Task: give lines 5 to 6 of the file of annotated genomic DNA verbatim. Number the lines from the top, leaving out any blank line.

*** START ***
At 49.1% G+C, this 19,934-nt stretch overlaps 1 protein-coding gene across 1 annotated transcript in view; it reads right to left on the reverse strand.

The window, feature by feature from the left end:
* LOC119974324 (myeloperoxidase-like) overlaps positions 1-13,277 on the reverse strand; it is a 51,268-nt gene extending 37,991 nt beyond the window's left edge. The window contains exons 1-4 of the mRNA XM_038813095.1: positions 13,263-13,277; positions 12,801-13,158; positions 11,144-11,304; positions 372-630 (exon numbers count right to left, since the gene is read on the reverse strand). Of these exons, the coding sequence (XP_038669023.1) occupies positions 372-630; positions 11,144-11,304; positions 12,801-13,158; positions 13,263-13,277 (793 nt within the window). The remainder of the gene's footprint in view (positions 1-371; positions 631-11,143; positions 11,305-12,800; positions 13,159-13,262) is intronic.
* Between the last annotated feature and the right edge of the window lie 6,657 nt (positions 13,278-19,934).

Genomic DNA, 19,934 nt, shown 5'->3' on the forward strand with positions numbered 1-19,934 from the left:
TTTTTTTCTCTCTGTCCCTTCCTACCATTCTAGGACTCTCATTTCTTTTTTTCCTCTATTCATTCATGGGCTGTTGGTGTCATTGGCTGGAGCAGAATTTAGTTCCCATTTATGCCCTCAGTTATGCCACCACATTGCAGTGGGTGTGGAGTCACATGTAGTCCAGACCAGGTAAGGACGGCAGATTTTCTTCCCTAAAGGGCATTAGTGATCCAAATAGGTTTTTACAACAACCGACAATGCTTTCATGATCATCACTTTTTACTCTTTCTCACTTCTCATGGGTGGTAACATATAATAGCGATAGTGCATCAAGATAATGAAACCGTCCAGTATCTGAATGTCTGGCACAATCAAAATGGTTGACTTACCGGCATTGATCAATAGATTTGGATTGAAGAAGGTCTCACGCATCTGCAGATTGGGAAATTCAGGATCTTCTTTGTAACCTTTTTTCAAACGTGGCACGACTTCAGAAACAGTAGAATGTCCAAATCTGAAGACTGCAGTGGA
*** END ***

Genomic DNA, 19,934 nt, shown 5'->3' on the forward strand with positions numbered 1-19,934 from the left:
TTTTTTTCTCTCTGTCCCTTCCTACCATTCTAGGACTCTCATTTCTTTTTTTCCTCTATTCATTCATGGGCTGTTGGTGTCATTGGCTGGAGCAGAATTTAGTTCCCATTTATGCCCTCAGTTATGCCACCACATTGCAGTGGGTGTGGAGTCACATGTAGTCCAGACCAGGTAAGGACGGCAGATTTTCTTCCCTAAAGGGCATTAGTGATCCAAATAGGTTTTTACAACAACCGACAATGCTTTCATGATCATCACTTTTTACTCTTTCTCACTTCTCATGGGTGGTAACATATAATAGCGATAGTGCATCAAGATAATGAAACCGTCCAGTATCTGAATGTCTGGCACAATCAAAATGGTTGACTTACCGGCATTGATCAATAGATTTGGATTGAAGAAGGTCTCACGCATCTGCAGATTGGGAAATTCAGGATCTTCTTTGTAACCTTTTTTCAAACGTGGCACGACTTCAGAAACAGTAGAATGTCCAAATCTGAAGACTGCAGTGGA